Message dated January 24. 1849 to General Graham,  Signed W. T. SHERMAN, 1st Lieut. 3d Artillery,  Assistant Adjustant

"Captain Rufus Ingalls, assistant quartermaster, was sent to Los Angeles to afford his assistance in the important and multifarious duties that fell upon the quartermaster of your command, for a short time after your arrival in the country. Colonel Mason wishes you to order him to Monterey as soon as you can spare his services."

The problem of desertions and the shortage of labor is illustrated, with obvious frustration, by Govenor Mason in this portion of a message to his superiors in Washington dated November 24, 1848:

"The recruits brought by the Huntress have nearly all deserted; just so fast as they recovered sufficiently from the scurvy to leave the hospital, they went off. "

"So long as the gold mines continue to yield the great abundance of metal they now do, it will be impossible to keep soldiers in California; and it is of no use to send them here. Soldiers will not serve for seven and eight dollars per month when laborers and mechanics are getting from fifty to one hundred. At the very time the recruits were deserting from Monterey, there was a ship in the harbor which had lost all her men; and her captain was offering one hundred dollars per month for sailors, and could not get a crew. "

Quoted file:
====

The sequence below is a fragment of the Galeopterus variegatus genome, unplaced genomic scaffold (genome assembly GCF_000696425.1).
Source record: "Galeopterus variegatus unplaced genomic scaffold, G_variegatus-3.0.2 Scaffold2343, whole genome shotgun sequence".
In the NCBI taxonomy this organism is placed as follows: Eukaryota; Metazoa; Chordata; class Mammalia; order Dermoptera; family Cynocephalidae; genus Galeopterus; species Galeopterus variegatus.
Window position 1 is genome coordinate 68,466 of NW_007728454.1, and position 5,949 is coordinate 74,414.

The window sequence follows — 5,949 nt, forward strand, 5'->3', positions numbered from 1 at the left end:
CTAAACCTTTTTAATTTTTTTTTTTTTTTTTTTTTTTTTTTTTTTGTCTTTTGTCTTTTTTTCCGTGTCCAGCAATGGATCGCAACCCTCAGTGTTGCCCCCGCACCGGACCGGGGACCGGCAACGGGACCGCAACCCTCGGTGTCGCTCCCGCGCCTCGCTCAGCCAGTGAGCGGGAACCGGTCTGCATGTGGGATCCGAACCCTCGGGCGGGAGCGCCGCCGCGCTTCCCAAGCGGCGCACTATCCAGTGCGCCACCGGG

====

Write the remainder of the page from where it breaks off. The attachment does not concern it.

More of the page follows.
Later in the same message, he plead for assistance in establishing a civillian government.  The situation was fast becoming unmanageable:

"I cannot too strongly recommend a territorial government to be organized in California at the earliest moment possible, if it has not already been done. There is no security here for life or property; and, unless a civil government is specially organized, anarchy and confusion will arise, and murder, robbery, and all sorts of crime will be committed with impunity in the heterogeneous and mixed community that now fills California. "

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Updated February 24, 2001 L.R. Davis